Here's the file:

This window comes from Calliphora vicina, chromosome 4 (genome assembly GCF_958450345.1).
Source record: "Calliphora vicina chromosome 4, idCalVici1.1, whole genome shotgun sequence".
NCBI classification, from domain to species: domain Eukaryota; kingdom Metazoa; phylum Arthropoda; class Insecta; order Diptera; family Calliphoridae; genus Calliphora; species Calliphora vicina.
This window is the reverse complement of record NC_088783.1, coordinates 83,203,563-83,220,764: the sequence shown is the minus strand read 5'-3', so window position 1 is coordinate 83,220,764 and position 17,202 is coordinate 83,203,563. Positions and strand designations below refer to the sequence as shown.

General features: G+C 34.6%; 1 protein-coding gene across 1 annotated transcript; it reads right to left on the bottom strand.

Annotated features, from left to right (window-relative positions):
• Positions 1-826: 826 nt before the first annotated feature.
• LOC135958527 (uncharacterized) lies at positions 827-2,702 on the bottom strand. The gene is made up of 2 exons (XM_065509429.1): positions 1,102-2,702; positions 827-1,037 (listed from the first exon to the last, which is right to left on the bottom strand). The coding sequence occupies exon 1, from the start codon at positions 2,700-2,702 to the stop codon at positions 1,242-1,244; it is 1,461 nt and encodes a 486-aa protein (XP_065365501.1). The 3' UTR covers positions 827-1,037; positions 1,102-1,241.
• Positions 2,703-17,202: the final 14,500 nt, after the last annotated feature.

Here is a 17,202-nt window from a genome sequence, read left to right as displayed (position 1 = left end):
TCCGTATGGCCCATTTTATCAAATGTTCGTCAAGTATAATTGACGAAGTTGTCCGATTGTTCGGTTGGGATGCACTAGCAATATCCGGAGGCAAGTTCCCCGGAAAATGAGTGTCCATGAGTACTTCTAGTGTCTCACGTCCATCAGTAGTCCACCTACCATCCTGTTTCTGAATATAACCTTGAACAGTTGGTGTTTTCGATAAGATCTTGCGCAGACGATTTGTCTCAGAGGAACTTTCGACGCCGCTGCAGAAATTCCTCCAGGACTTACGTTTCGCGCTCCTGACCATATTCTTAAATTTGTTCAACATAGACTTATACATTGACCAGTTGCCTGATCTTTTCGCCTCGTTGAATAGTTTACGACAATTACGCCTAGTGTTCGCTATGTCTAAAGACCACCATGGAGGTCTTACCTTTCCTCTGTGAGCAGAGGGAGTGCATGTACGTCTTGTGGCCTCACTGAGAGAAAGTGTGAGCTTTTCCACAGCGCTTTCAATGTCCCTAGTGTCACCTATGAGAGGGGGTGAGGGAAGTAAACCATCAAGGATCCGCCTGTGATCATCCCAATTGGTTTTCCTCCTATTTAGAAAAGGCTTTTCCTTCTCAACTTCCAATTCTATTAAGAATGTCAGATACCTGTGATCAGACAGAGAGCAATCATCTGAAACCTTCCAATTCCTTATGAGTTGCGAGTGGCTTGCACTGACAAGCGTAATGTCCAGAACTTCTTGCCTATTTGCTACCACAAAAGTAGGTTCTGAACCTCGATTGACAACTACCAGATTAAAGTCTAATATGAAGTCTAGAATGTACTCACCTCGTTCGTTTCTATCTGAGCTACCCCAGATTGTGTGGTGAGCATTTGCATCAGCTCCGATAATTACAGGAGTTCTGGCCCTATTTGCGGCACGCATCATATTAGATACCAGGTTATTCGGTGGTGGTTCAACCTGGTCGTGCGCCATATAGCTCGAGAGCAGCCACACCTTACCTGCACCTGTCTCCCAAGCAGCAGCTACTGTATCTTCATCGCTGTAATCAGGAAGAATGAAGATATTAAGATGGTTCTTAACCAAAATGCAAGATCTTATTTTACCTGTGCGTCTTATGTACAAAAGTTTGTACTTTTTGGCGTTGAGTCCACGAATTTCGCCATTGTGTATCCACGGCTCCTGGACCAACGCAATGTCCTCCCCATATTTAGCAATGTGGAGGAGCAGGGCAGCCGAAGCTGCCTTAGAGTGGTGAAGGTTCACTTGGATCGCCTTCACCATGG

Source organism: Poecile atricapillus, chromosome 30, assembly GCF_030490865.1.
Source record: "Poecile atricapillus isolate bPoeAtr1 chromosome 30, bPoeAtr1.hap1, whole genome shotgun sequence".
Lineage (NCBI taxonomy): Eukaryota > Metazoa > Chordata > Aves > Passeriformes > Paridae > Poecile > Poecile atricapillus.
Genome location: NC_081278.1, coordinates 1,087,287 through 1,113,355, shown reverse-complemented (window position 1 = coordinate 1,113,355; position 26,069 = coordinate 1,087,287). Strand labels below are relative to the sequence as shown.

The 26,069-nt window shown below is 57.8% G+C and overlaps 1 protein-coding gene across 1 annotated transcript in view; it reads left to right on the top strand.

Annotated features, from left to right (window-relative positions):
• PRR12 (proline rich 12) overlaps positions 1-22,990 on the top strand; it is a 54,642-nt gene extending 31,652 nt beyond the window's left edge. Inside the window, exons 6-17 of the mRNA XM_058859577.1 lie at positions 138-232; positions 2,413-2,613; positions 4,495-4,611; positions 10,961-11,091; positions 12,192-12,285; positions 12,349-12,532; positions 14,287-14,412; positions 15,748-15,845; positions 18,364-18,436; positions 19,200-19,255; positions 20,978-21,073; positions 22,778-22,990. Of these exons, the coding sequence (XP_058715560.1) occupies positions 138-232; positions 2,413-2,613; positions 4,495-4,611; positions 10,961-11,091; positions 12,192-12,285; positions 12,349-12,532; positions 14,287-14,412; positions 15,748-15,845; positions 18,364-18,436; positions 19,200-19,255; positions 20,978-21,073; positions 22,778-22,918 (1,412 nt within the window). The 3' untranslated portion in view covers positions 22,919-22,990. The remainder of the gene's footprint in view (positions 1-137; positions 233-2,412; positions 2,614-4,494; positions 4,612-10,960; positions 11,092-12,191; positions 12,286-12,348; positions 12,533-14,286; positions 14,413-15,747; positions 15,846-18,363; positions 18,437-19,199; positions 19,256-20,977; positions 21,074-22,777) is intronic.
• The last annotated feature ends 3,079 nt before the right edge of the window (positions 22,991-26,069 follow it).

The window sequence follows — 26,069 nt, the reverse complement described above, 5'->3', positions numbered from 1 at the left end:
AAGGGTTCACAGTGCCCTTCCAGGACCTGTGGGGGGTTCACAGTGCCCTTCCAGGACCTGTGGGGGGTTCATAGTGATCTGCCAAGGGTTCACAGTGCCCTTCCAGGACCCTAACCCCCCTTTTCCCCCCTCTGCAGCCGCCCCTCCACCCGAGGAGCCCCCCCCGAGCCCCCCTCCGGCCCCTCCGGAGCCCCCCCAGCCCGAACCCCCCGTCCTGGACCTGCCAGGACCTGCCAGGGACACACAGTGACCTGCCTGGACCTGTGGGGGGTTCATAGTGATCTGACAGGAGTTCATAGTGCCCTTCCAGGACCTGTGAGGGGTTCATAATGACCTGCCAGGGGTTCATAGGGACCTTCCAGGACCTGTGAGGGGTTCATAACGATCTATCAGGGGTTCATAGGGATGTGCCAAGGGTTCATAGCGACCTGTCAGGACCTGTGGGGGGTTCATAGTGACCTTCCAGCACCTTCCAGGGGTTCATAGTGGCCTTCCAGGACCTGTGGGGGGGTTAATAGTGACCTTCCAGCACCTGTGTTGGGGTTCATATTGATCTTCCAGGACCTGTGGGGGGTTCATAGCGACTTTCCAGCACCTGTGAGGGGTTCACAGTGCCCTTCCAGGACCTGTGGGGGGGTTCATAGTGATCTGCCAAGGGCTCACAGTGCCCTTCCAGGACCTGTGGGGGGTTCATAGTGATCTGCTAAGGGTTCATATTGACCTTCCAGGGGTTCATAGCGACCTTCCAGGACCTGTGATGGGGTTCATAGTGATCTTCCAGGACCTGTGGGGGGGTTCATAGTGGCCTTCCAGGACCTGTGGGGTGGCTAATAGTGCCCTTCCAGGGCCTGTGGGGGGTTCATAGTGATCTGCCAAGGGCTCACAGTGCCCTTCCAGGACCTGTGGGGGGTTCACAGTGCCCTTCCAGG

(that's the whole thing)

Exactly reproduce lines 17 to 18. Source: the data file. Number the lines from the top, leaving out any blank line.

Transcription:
Annotated features, from left to right (window-relative positions):
• PRR12 (proline rich 12) overlaps positions 1-22,990 on the top strand; it is a 54,642-nt gene extending 31,652 nt beyond the window's left edge. Inside the window, exons 6-17 of the mRNA XM_058859577.1 lie at positions 138-232; positions 2,413-2,613; positions 4,495-4,611; positions 10,961-11,091; positions 12,192-12,285; positions 12,349-12,532; positions 14,287-14,412; positions 15,748-15,845; positions 18,364-18,436; positions 19,200-19,255; positions 20,978-21,073; positions 22,778-22,990. Of these exons, the coding sequence (XP_058715560.1) occupies positions 138-232; positions 2,413-2,613; positions 4,495-4,611; positions 10,961-11,091; positions 12,192-12,285; positions 12,349-12,532; positions 14,287-14,412; positions 15,748-15,845; positions 18,364-18,436; positions 19,200-19,255; positions 20,978-21,073; positions 22,778-22,918 (1,412 nt within the window). The 3' untranslated portion in view covers positions 22,919-22,990. The remainder of the gene's footprint in view (positions 1-137; positions 233-2,412; positions 2,614-4,494; positions 4,612-10,960; positions 11,092-12,191; positions 12,286-12,348; positions 12,533-14,286; positions 14,413-15,747; positions 15,846-18,363; positions 18,437-19,199; positions 19,256-20,977; positions 21,074-22,777) is intronic.